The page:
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The Three Rs

Being able to read, perform arithmetic, and write have never been more important. We are a society, a collection of interlocking cultures that thrive on information. Wealth and prosperity are generated from the creative use of information. It is absolutely essential that all children learn to read; to add, subtract, count, measure, and calculate; and that everyone know how to write. However, our notions of what it means to be a reader, a processor of information, and a communicator must expand to reflect an increasingly technology-rich, information-driven world.

Information has Changed

We still read text, look at pictures, watch video, and listen to audio. However, information has changed dramatically in the last ten years. There are three major characteristics to information that are brand new, and that significantly influence our notions of what it means to be literate. They are that information is increasingly:
  • Networked
  • Digital
  • Overwhelming

The New Rs/Es

The three Rs remain at the core of literacy. However, if they continue to be the exclusive focus of literacy instruction, then the children who leave our schools will not be literate, nor will they be viable contributors of their society.
As information is continuing to become more networked, it is increasingly difficult to determine the source of the content that we find, making it increasingly difficult to determine its accuracy, validity, and reliability. For this reason, reading as a literacy, must expand to a range of skills involved in exposing the truth of the information we encounter, in terms of its appropriateness to our current tasks.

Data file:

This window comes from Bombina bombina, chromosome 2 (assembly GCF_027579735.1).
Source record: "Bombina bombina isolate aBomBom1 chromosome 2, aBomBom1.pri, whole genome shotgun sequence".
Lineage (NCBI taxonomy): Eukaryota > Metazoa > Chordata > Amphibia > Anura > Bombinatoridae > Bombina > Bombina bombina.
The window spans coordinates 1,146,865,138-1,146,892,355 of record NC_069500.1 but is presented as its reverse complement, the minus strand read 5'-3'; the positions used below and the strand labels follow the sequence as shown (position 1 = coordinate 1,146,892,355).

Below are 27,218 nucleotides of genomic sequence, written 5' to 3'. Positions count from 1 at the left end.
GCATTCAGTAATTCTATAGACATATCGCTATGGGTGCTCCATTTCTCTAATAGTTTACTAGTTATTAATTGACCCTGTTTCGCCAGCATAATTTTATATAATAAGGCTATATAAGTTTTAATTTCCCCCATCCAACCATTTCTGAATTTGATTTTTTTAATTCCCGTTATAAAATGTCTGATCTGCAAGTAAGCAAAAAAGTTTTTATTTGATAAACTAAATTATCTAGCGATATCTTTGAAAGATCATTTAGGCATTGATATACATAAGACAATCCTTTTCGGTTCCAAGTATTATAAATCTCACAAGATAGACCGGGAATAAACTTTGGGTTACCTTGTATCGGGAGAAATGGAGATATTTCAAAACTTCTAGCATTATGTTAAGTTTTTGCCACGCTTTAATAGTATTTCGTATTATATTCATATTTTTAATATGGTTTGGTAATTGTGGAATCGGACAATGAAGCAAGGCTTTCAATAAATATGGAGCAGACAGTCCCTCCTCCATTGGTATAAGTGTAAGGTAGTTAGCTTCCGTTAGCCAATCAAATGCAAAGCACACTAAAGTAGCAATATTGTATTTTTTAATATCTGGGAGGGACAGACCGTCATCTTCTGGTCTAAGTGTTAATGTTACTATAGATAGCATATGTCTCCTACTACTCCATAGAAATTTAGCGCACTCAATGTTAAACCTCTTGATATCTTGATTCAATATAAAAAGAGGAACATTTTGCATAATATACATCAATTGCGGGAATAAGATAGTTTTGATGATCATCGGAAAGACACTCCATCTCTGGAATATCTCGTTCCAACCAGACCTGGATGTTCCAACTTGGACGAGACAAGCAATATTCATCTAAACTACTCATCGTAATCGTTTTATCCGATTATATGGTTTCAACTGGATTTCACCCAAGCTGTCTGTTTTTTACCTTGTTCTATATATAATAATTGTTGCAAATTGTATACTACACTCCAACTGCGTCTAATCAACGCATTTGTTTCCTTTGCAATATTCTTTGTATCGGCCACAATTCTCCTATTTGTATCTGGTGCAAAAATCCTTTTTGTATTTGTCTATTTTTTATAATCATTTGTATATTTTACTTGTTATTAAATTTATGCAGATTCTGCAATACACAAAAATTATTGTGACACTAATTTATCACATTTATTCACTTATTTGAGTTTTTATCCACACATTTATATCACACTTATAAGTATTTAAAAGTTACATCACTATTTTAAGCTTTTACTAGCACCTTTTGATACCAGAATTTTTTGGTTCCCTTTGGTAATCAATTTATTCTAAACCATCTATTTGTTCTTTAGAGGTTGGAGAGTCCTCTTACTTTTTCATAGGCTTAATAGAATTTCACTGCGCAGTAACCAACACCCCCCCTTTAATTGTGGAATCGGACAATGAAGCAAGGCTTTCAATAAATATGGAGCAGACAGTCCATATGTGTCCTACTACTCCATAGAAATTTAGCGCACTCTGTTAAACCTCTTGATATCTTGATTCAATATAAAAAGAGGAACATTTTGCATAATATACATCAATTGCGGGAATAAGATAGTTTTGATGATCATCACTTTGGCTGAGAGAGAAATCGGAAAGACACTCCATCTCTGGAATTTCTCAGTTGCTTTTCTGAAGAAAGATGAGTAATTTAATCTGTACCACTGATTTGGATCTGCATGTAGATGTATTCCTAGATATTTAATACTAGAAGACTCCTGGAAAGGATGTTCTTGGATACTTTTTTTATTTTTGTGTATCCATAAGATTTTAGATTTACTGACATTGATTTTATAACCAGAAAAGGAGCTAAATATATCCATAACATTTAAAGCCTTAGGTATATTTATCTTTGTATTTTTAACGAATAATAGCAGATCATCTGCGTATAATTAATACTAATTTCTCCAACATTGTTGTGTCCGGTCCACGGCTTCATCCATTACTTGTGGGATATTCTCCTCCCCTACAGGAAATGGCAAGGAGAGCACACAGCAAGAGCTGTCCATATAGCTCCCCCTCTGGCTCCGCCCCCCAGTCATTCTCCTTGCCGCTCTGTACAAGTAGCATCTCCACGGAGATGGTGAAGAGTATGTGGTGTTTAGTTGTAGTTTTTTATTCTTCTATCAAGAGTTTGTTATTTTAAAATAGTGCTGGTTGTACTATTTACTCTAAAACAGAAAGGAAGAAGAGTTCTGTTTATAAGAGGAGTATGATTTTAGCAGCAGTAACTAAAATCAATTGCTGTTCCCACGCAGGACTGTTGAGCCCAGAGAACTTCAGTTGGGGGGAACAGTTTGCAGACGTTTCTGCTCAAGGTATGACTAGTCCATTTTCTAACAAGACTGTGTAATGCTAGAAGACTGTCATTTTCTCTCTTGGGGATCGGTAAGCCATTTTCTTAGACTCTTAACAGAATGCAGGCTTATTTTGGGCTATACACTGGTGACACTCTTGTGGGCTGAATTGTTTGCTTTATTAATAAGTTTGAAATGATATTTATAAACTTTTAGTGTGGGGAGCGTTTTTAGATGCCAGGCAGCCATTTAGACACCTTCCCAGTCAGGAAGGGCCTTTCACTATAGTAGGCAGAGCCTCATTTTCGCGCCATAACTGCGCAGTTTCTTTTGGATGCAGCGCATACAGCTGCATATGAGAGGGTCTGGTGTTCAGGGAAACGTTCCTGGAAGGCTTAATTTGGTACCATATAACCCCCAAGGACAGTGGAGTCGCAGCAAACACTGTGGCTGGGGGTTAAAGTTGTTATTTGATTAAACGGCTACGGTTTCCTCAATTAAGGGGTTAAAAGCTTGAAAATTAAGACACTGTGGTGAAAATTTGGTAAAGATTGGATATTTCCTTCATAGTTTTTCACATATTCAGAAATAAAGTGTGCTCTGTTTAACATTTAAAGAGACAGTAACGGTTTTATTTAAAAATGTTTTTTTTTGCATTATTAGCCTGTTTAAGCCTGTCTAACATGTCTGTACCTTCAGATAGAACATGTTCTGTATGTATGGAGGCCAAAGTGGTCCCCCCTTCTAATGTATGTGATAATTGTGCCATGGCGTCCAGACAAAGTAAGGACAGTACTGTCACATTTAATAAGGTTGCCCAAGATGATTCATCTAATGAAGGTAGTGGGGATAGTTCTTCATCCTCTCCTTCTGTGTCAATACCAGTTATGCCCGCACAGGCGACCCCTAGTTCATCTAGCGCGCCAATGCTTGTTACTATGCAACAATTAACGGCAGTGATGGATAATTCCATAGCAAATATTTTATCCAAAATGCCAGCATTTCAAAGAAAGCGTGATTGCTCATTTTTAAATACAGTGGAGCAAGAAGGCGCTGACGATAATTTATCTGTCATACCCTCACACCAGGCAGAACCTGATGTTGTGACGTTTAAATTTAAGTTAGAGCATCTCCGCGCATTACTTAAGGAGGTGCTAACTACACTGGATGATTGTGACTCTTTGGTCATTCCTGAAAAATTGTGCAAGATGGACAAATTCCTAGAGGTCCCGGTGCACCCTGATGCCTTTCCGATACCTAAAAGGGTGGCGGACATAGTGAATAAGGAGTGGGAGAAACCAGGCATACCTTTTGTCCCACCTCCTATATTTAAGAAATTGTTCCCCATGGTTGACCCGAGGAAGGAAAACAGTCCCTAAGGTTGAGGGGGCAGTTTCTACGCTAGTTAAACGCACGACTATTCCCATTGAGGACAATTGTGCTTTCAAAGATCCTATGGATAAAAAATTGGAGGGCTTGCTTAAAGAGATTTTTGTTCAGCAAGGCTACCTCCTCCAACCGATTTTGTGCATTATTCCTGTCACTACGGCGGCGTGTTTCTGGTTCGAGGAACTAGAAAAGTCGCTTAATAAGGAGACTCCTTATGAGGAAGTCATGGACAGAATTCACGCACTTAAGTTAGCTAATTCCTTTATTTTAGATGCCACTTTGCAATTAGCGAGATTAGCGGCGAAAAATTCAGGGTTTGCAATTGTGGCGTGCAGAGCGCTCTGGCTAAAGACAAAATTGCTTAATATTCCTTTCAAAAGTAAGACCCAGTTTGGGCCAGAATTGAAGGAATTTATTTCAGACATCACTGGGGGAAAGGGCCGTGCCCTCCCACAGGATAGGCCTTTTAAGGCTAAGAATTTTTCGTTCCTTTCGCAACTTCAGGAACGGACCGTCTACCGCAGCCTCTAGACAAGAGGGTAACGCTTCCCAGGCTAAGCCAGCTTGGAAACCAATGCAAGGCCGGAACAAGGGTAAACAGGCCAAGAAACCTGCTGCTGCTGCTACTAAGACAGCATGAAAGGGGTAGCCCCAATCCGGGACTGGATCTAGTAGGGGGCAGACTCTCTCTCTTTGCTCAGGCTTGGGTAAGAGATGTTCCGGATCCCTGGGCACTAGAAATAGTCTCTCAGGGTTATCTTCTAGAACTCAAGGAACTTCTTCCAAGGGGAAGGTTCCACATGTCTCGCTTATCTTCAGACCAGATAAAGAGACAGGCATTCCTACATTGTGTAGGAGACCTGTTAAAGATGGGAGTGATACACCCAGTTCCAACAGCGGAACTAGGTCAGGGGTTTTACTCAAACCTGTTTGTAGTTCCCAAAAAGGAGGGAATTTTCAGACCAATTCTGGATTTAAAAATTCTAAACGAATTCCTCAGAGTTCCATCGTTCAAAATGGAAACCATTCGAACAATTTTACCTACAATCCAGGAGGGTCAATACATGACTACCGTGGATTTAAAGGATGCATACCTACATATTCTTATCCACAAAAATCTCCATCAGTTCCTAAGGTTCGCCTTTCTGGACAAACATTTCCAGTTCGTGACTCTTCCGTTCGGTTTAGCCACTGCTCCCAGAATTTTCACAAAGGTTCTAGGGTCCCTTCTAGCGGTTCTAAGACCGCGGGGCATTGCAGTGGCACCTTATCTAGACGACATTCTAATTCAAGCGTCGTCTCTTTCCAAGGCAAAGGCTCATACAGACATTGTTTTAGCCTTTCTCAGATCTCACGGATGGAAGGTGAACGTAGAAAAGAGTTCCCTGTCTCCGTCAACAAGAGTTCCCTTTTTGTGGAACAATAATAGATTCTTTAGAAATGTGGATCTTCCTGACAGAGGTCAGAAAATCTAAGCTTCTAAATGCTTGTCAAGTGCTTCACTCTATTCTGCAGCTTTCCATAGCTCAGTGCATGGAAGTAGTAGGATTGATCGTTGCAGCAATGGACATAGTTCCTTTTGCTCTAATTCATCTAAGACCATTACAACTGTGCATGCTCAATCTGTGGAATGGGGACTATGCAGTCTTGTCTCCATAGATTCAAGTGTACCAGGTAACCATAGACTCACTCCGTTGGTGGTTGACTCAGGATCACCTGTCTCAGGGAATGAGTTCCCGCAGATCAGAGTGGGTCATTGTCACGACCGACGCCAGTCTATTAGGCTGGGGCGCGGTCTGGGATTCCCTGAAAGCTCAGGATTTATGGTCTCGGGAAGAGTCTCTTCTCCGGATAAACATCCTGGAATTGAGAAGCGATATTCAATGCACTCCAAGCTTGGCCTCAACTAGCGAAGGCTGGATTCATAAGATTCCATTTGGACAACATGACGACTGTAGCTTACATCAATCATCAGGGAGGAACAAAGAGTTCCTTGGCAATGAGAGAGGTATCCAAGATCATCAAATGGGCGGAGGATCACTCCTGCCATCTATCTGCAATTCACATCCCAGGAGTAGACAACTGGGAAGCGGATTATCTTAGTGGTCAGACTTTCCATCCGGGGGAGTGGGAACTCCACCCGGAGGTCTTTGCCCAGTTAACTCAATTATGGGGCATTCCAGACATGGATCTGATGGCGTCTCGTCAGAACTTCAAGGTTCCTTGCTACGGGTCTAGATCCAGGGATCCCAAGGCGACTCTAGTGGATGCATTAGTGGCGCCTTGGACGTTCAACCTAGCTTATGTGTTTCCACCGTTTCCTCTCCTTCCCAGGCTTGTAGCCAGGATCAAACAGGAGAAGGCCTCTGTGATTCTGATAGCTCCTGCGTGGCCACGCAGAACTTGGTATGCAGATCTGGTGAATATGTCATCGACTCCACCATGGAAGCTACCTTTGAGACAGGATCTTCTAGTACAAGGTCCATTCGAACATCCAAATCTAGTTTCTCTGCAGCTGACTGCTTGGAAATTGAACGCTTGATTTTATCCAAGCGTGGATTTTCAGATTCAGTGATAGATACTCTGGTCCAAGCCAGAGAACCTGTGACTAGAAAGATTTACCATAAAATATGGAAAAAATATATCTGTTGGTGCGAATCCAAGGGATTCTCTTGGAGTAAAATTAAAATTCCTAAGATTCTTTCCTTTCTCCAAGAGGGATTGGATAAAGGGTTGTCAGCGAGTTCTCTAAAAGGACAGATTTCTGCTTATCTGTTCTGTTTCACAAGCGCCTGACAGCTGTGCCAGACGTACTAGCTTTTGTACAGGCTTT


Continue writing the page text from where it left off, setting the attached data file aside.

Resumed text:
Because information is increasingly digital, new skills are needed. When solving problems with numbers today, we rarely deal with a dozen numbers on a piece of paper. More often, we are processing thousands of numbers and they are digital. This points to new skills involved in solving problems with numbers. Add to this the fact that all information is now made of numbers, ones and zeros, and that all content: text, images, sound, and video can now be processed in ways similar to the ways that we process numbers, and our notions of arithmetic must expand to a range of skills involved in employing Information.
We are certainly overwhelmed by information, and we struggle to manage all of the information that we encounter. But our greatest problem may not be, "How do a manage all of this data?", but "How do I get my message through this storm of information?" This is our supreme challenge in the attention age, constructing messages, information products, that compete for the attention of our audiences, customers, and friends. This is why it is essential that at the same time that we teach our students to write, we must also teach them to communicate with images, sound, animation, and video. We must teach them to express their ideas compellingly.
Finally, this new information-driven society demands a new sense of ethics, the ethics of using information. Wealth and prosperity come from information. Information is property. Information is critical, and protecting it is as crucial to our sense of literacy as being able to decode text. This is why the ethical use of information is now a literacy skill.


  • Reading expands into Exposing Truth
  • Arithmetic expands into Employing Information
  • Writing expands into Expressing Ideas Compellingly
  • Ethics is becomes a crucial part of what it means to be literate.

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